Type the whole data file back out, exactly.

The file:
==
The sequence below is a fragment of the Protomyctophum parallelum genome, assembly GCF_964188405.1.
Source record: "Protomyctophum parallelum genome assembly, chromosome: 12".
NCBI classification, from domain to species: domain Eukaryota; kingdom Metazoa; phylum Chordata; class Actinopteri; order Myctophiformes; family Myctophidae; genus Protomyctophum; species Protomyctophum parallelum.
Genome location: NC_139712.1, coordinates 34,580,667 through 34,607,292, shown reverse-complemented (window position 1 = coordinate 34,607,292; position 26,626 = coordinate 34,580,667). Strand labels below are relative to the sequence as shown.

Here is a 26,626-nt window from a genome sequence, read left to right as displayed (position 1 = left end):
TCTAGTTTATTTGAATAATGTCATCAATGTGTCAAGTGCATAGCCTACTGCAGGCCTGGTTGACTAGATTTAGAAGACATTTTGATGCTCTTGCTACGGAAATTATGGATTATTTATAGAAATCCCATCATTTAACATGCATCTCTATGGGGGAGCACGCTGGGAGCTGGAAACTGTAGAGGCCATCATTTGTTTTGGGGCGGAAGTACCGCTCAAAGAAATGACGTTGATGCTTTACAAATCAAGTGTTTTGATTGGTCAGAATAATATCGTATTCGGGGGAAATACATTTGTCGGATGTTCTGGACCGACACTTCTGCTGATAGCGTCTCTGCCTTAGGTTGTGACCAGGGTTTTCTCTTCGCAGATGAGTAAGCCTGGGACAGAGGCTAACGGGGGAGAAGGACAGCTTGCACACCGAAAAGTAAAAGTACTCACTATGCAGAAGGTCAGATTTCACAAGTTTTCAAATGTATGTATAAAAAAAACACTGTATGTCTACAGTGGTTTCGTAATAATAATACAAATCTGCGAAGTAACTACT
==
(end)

The sequence below is a fragment of the Protomyctophum parallelum genome, assembly GCF_964188405.1.
Source record: "Protomyctophum parallelum genome assembly, chromosome: 12".
NCBI classification, from domain to species: domain Eukaryota; kingdom Metazoa; phylum Chordata; class Actinopteri; order Myctophiformes; family Myctophidae; genus Protomyctophum; species Protomyctophum parallelum.
Genome location: NC_139712.1, coordinates 34,580,667 through 34,607,292, shown reverse-complemented (window position 1 = coordinate 34,607,292; position 26,626 = coordinate 34,580,667). Strand labels below are relative to the sequence as shown.

Here is a 26,626-nt window from a genome sequence, read left to right as displayed (position 1 = left end):
TCTAGTTTATTTGAATAATGTCATCAATGTGTCAAGTGCATAGCCTACTGCAGGCCTGGTTGACTAGATTTAGAAGACATTTTGATGCTCTTGCTACGGAAATTATGGATTATTTATAGAAATCCCATCATTTAACATGCATCTCTATGGGGGAGCACGCTGGGAGCTGGAAACTGTAGAGGCCATCATTTGTTTTGGGGCGGAAGTACCGCTCAAAGAAATGACGTTGATGCTTTACAAATCAAGTGTTTTGATTGGTCAGAATAATATCGTATTCGGGGGAAATACATTTGTCGGATGTTCTGGACCGACACTTCTGCTGATAGCGTCTCTGCCTTAGGTTGTGACCAGGGTTTTCTCTTCGCAGATGAGTAAGCCTGGGACAGAGGCTAACGGGGGAGAAGGACAGCTTGCACACCGAAAAGTAAAAGTACTCACTATGCAGAAGGTCAGATTTCACAAGTTTTCAAATGTATGTATAAAAAAAACACTGTATGTCTACAGTGGTTTCGTAATAATAATACAAATCTGCGAAGTAACTACT